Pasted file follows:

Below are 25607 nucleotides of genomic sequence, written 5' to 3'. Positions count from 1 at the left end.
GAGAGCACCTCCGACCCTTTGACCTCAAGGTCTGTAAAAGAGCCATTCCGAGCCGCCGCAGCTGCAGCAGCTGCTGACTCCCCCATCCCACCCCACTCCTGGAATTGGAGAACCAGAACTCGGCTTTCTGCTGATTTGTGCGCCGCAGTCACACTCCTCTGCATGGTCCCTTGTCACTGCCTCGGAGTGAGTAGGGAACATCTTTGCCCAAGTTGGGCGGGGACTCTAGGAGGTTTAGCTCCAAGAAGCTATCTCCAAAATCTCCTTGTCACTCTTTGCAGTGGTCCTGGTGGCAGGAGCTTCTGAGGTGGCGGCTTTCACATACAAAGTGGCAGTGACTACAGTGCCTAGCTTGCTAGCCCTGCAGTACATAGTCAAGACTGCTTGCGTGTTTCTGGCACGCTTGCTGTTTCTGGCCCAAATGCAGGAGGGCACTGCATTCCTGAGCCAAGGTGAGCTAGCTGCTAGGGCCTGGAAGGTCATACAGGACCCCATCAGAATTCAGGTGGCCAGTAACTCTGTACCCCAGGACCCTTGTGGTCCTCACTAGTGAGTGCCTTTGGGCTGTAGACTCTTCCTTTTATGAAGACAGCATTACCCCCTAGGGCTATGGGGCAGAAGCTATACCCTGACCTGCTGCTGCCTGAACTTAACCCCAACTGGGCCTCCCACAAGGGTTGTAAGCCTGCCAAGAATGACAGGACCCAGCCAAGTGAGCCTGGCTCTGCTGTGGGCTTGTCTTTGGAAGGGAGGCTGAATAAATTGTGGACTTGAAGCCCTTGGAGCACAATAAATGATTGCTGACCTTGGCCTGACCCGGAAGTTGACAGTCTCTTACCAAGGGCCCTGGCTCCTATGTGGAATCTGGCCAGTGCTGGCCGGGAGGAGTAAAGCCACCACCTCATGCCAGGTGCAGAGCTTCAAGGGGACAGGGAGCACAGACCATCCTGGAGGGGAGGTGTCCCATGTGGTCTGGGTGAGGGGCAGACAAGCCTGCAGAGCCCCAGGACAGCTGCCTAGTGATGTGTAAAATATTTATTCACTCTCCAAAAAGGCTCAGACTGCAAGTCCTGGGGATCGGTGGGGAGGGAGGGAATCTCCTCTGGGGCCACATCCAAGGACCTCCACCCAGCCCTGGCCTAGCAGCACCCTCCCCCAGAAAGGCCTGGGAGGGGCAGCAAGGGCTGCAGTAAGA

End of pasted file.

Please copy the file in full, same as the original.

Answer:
Below are 25607 nucleotides of genomic sequence, written 5' to 3'. Positions count from 1 at the left end.
GAGAGCACCTCCGACCCTTTGACCTCAAGGTCTGTAAAAGAGCCATTCCGAGCCGCCGCAGCTGCAGCAGCTGCTGACTCCCCCATCCCACCCCACTCCTGGAATTGGAGAACCAGAACTCGGCTTTCTGCTGATTTGTGCGCCGCAGTCACACTCCTCTGCATGGTCCCTTGTCACTGCCTCGGAGTGAGTAGGGAACATCTTTGCCCAAGTTGGGCGGGGACTCTAGGAGGTTTAGCTCCAAGAAGCTATCTCCAAAATCTCCTTGTCACTCTTTGCAGTGGTCCTGGTGGCAGGAGCTTCTGAGGTGGCGGCTTTCACATACAAAGTGGCAGTGACTACAGTGCCTAGCTTGCTAGCCCTGCAGTACATAGTCAAGACTGCTTGCGTGTTTCTGGCACGCTTGCTGTTTCTGGCCCAAATGCAGGAGGGCACTGCATTCCTGAGCCAAGGTGAGCTAGCTGCTAGGGCCTGGAAGGTCATACAGGACCCCATCAGAATTCAGGTGGCCAGTAACTCTGTACCCCAGGACCCTTGTGGTCCTCACTAGTGAGTGCCTTTGGGCTGTAGACTCTTCCTTTTATGAAGACAGCATTACCCCCTAGGGCTATGGGGCAGAAGCTATACCCTGACCTGCTGCTGCCTGAACTTAACCCCAACTGGGCCTCCCACAAGGGTTGTAAGCCTGCCAAGAATGACAGGACCCAGCCAAGTGAGCCTGGCTCTGCTGTGGGCTTGTCTTTGGAAGGGAGGCTGAATAAATTGTGGACTTGAAGCCCTTGGAGCACAATAAATGATTGCTGACCTTGGCCTGACCCGGAAGTTGACAGTCTCTTACCAAGGGCCCTGGCTCCTATGTGGAATCTGGCCAGTGCTGGCCGGGAGGAGTAAAGCCACCACCTCATGCCAGGTGCAGAGCTTCAAGGGGACAGGGAGCACAGACCATCCTGGAGGGGAGGTGTCCCATGTGGTCTGGGTGAGGGGCAGACAAGCCTGCAGAGCCCCAGGACAGCTGCCTAGTGATGTGTAAAATATTTATTCACTCTCCAAAAAGGCTCAGACTGCAAGTCCTGGGGATCGGTGGGGAGGGAGGGAATCTCCTCTGGGGCCACATCCAAGGACCTCCACCCAGCCCTGGCCTAGCAGCACCCTCCCCCAGAAAGGCCTGGGAGGGGCAGCAAGGGCTGCAGTAAGA